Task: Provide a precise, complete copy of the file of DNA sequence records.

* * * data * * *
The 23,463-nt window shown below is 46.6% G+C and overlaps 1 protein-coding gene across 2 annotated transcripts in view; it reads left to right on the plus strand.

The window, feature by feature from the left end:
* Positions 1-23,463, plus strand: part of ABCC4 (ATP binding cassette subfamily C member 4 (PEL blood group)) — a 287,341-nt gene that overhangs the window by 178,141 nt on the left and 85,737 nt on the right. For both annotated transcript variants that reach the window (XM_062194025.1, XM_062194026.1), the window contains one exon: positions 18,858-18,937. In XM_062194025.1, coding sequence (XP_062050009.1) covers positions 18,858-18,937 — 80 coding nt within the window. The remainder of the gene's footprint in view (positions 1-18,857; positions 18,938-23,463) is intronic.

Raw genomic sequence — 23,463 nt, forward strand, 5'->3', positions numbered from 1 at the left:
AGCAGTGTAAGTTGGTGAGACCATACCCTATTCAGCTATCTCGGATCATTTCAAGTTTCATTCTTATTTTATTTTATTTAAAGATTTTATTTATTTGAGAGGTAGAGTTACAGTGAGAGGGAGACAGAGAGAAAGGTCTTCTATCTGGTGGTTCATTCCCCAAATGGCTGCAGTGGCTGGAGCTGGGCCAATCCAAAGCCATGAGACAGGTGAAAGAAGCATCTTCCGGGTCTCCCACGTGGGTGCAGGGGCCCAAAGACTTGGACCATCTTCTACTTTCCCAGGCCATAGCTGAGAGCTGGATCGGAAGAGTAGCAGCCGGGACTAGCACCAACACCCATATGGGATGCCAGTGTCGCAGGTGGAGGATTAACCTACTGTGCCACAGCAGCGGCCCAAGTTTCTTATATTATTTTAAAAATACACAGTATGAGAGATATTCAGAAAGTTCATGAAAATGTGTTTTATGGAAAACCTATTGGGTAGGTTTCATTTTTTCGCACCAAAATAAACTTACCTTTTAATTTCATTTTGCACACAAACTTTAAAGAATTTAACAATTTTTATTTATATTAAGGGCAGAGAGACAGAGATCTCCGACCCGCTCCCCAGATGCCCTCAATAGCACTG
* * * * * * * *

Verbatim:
The 23,463-nt window shown below is 46.6% G+C and overlaps 1 protein-coding gene across 2 annotated transcripts in view; it reads left to right on the plus strand.

The window, feature by feature from the left end:
* Positions 1-23,463, plus strand: part of ABCC4 (ATP binding cassette subfamily C member 4 (PEL blood group)) — a 287,341-nt gene that overhangs the window by 178,141 nt on the left and 85,737 nt on the right. For both annotated transcript variants that reach the window (XM_062194025.1, XM_062194026.1), the window contains one exon: positions 18,858-18,937. In XM_062194025.1, coding sequence (XP_062050009.1) covers positions 18,858-18,937 — 80 coding nt within the window. The remainder of the gene's footprint in view (positions 1-18,857; positions 18,938-23,463) is intronic.

Raw genomic sequence — 23,463 nt, forward strand, 5'->3', positions numbered from 1 at the left:
AGCAGTGTAAGTTGGTGAGACCATACCCTATTCAGCTATCTCGGATCATTTCAAGTTTCATTCTTATTTTATTTTATTTAAAGATTTTATTTATTTGAGAGGTAGAGTTACAGTGAGAGGGAGACAGAGAGAAAGGTCTTCTATCTGGTGGTTCATTCCCCAAATGGCTGCAGTGGCTGGAGCTGGGCCAATCCAAAGCCATGAGACAGGTGAAAGAAGCATCTTCCGGGTCTCCCACGTGGGTGCAGGGGCCCAAAGACTTGGACCATCTTCTACTTTCCCAGGCCATAGCTGAGAGCTGGATCGGAAGAGTAGCAGCCGGGACTAGCACCAACACCCATATGGGATGCCAGTGTCGCAGGTGGAGGATTAACCTACTGTGCCACAGCAGCGGCCCAAGTTTCTTATATTATTTTAAAAATACACAGTATGAGAGATATTCAGAAAGTTCATGAAAATGTGTTTTATGGAAAACCTATTGGGTAGGTTTCATTTTTTCGCACCAAAATAAACTTACCTTTTAATTTCATTTTGCACACAAACTTTAAAGAATTTAACAATTTTTATTTATATTAAGGGCAGAGAGACAGAGATCTCCGACCCGCTCCCCAGATGCCCTCAATAGCACTG